ST. EDMUND’S PIPE ORGAN
Fifty years ago, St. Edmund’s Episcopal Church in San Marino invested in a world-class instrument known as Aeolian-Skinner Opus Number 1323, or a pipe organ. One of 1,400 instruments produced by the Aeolian-Skinner Organ Company and its predecessor, the Skinner Organ Company, in America, St. Edmund’s pipe organ is a significant historical instrument in need of restoration.
“The heart of its music program, St. Edmund’s has only been able to provide the maintenance necessary to slow the pipe organ’s disintegration,” said The Reverend George F. Woodward III, rector of St. Edmund’s. “The pipe organ is in need of restoration, revoicing, and tonal finishing to enhance and improve the instrument to the builder’s original intent.”
St. Edmund’s consulted with Thomas Harmon, PhD, Professor and University Organist, Emeritus, of UCLA, who established the potential for enhanced effectiveness of the organ through restoration and judicious additions of new pipework. In keeping with the American Classic Organ tradition of Aeolian-Skinner, restoration, under the direction of fine artisans, would provide “the church with long and continued services from its fine Aeolian-Skinner instrument and has the potential, particularly if the organ is enlarged, of regaining its place as one of the important instruments in the greater Los Angeles area,” according to Harmon.
Taking the reins of the pipe organ’s restoration is Robert Packer, whose mission is to restore significant musical and historical value to an instrument that will serve San Gabriel Valley and Greater Los Angeles residents well into the 21st century. With an initial grant of $200,000 from the Ahmanson Foundation and a $100,000 bequest from the Estate of Louisa Martineau, St. Edmund’s launched its capital campaign, “Restoring the Heart of Music” in early 2007, which has now nearly completed the funding of the initial contract price.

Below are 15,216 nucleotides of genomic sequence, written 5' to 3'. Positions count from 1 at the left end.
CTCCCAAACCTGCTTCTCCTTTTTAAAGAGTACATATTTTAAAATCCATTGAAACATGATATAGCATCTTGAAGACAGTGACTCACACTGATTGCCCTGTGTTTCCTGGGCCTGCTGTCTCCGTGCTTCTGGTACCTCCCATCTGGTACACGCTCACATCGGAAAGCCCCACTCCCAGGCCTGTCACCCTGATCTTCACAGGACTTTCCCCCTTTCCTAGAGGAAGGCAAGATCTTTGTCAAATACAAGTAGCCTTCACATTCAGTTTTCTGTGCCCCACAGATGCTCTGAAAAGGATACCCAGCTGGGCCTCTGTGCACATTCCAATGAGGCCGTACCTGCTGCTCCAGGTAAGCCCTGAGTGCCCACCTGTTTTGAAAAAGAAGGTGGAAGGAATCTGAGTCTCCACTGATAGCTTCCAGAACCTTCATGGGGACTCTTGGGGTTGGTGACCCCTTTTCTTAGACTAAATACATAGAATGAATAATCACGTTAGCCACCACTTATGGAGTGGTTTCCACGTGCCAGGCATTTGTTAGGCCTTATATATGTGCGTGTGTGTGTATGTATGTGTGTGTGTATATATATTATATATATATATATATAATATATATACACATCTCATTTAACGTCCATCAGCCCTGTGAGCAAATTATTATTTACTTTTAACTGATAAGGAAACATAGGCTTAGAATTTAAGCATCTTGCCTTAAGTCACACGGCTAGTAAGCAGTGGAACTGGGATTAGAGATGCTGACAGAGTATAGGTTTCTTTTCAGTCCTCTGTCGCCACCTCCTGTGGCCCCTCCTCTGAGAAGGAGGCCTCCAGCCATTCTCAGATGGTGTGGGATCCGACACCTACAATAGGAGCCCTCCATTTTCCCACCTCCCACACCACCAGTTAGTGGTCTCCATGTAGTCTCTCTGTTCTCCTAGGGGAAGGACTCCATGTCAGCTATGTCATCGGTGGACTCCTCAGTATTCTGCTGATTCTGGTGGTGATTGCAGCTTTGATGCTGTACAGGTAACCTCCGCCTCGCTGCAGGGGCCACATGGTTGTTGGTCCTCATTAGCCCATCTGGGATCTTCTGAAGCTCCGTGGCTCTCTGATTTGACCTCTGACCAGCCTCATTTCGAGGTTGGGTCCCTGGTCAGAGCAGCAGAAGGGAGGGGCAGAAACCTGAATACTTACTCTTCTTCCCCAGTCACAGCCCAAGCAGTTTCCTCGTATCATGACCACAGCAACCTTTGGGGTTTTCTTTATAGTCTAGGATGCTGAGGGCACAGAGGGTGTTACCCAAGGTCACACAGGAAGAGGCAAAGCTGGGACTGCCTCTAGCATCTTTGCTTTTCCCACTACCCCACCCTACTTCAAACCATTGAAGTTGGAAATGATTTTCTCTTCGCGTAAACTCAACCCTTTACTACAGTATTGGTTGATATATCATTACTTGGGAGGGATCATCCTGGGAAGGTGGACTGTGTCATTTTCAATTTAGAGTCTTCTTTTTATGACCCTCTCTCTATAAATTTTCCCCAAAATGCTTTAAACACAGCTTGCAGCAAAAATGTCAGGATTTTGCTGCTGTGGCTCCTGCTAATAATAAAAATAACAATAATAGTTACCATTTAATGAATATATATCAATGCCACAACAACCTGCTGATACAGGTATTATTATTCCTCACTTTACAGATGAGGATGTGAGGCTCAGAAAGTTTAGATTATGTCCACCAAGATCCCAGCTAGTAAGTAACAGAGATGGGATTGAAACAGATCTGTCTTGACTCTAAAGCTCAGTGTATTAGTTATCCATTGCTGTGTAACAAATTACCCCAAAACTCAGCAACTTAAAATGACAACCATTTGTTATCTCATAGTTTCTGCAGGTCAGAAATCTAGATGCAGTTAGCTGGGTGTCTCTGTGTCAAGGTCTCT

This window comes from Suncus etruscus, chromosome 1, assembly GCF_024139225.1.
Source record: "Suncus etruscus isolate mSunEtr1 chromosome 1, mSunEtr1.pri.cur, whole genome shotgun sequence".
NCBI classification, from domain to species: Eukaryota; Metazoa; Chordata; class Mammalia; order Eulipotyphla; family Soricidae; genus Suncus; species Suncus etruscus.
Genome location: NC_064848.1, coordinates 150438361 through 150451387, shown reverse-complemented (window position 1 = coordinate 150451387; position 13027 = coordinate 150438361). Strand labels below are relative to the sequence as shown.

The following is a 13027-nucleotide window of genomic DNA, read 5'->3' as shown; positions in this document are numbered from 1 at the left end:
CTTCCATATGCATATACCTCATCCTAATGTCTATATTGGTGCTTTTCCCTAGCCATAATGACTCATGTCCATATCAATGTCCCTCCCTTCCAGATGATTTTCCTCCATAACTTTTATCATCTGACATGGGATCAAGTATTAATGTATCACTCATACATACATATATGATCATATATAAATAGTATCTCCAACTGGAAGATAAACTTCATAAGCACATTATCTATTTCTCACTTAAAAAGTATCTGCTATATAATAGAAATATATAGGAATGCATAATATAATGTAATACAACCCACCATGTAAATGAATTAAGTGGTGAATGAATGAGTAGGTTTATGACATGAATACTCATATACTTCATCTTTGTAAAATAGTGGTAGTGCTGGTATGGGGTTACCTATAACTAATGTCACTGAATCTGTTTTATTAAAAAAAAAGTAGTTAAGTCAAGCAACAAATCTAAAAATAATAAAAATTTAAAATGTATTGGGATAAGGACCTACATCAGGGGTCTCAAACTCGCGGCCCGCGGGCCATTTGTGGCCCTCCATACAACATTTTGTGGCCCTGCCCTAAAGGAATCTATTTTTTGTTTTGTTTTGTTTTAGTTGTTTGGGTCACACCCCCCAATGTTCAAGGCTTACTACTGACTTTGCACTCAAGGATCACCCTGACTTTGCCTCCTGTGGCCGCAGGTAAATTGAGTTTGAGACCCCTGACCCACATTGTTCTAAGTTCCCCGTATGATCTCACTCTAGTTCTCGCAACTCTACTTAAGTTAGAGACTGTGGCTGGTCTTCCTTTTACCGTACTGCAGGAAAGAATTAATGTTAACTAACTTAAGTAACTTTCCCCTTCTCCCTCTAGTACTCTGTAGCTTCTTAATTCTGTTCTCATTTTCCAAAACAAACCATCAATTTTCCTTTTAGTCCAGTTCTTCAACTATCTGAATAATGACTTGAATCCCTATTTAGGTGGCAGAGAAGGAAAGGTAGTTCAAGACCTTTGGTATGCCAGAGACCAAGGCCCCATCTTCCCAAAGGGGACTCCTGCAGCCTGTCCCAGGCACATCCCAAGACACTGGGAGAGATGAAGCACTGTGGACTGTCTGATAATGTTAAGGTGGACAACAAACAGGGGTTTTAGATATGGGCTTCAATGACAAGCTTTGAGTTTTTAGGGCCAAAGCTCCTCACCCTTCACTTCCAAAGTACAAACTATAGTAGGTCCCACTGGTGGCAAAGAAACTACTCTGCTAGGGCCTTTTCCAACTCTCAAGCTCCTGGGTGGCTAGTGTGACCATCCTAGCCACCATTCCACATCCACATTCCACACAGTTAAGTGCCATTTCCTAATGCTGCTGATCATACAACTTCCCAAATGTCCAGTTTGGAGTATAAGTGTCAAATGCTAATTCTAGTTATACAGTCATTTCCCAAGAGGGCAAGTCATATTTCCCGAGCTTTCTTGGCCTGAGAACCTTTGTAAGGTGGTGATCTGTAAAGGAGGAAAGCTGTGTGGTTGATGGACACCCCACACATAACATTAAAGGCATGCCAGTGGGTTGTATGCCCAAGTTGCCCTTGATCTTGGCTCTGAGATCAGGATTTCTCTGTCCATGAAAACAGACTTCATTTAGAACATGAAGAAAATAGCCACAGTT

“New exterior pipes in the Chancel have been added to the project, providing both a fuller sound than ever achieved before and a visual enhancement to the overall concept of restoration plus enhancement of the instrument,” said Packer, who oversees the capital campaign, which is aiming at raising an additional $150,000 to fund both the additions recommended by the restorer and to provide a foundation for a music endowment for St. Edmund’s.
“Since the completion of the renovation of the church and the realization of the dramatically improved acoustics, an entirely new conception of a serious organ restoration and enhancement project began to develop so as to fully reveal the unexploited potential of what we already had in place–that is, possibly the finest pipe organ in the San Gabriel Valley,” said Packer, adding that he expects the church to be a significant intimate venue for the performance of organ, chamber, choral, and orchestral music.
“The organ is comprised of stately metal pipes, sensitive leathers, woods, and multiple moving parts,” said Packer. “When activated, the pipe organ is a virtually living, breathing organism requiring ongoing care and periodic restoration. St. Edmund’s pipe organ is the heart of our music program.”
Due to budget constraints, St. Edmund’s was only able to provide maintenance necessary to slow the pipe organ’s disintergration. Following preventative maintenance, the organ’s band-aid approach has affected the instrument.